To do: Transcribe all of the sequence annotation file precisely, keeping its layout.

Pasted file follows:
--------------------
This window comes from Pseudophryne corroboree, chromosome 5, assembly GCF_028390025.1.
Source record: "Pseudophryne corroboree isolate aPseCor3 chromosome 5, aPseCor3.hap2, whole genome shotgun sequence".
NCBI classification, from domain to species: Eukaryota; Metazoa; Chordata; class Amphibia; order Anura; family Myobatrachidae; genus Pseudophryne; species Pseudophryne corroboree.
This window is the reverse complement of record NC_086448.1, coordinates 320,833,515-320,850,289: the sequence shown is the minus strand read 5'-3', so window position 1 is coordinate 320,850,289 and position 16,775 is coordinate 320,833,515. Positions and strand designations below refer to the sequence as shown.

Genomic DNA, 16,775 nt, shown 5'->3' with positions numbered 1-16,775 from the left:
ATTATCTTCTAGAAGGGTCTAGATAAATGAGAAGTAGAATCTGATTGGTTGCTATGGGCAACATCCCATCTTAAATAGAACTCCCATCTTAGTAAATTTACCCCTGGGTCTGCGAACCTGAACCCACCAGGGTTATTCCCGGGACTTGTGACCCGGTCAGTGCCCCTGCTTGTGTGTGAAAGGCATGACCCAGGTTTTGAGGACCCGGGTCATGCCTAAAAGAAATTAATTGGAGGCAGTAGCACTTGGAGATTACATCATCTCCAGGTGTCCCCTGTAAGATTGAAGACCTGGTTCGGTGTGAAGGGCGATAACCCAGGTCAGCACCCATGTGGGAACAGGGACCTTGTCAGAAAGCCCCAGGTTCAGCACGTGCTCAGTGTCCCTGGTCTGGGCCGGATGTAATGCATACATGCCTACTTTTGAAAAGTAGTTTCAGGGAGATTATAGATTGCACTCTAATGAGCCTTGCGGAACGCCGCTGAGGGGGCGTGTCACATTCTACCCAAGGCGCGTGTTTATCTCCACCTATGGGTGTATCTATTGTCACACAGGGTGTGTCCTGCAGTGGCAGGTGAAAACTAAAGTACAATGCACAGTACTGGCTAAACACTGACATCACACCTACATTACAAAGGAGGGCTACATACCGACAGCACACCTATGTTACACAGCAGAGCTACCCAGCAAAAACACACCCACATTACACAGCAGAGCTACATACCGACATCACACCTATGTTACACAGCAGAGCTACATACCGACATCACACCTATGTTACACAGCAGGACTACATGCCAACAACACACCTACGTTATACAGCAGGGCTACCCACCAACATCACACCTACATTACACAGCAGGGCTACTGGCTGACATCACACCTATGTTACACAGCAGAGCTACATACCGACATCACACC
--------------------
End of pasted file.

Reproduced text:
This window comes from Pseudophryne corroboree, chromosome 5, assembly GCF_028390025.1.
Source record: "Pseudophryne corroboree isolate aPseCor3 chromosome 5, aPseCor3.hap2, whole genome shotgun sequence".
NCBI classification, from domain to species: Eukaryota; Metazoa; Chordata; class Amphibia; order Anura; family Myobatrachidae; genus Pseudophryne; species Pseudophryne corroboree.
This window is the reverse complement of record NC_086448.1, coordinates 320,833,515-320,850,289: the sequence shown is the minus strand read 5'-3', so window position 1 is coordinate 320,850,289 and position 16,775 is coordinate 320,833,515. Positions and strand designations below refer to the sequence as shown.

Genomic DNA, 16,775 nt, shown 5'->3' with positions numbered 1-16,775 from the left:
ATTATCTTCTAGAAGGGTCTAGATAAATGAGAAGTAGAATCTGATTGGTTGCTATGGGCAACATCCCATCTTAAATAGAACTCCCATCTTAGTAAATTTACCCCTGGGTCTGCGAACCTGAACCCACCAGGGTTATTCCCGGGACTTGTGACCCGGTCAGTGCCCCTGCTTGTGTGTGAAAGGCATGACCCAGGTTTTGAGGACCCGGGTCATGCCTAAAAGAAATTAATTGGAGGCAGTAGCACTTGGAGATTACATCATCTCCAGGTGTCCCCTGTAAGATTGAAGACCTGGTTCGGTGTGAAGGGCGATAACCCAGGTCAGCACCCATGTGGGAACAGGGACCTTGTCAGAAAGCCCCAGGTTCAGCACGTGCTCAGTGTCCCTGGTCTGGGCCGGATGTAATGCATACATGCCTACTTTTGAAAAGTAGTTTCAGGGAGATTATAGATTGCACTCTAATGAGCCTTGCGGAACGCCGCTGAGGGGGCGTGTCACATTCTACCCAAGGCGCGTGTTTATCTCCACCTATGGGTGTATCTATTGTCACACAGGGTGTGTCCTGCAGTGGCAGGTGAAAACTAAAGTACAATGCACAGTACTGGCTAAACACTGACATCACACCTACATTACAAAGGAGGGCTACATACCGACAGCACACCTATGTTACACAGCAGAGCTACCCAGCAAAAACACACCCACATTACACAGCAGAGCTACATACCGACATCACACCTATGTTACACAGCAGAGCTACATACCGACATCACACCTATGTTACACAGCAGGACTACATGCCAACAACACACCTACGTTATACAGCAGGGCTACCCACCAACATCACACCTACATTACACAGCAGGGCTACTGGCTGACATCACACCTATGTTACACAGCAGAGCTACATACCGACATCACACC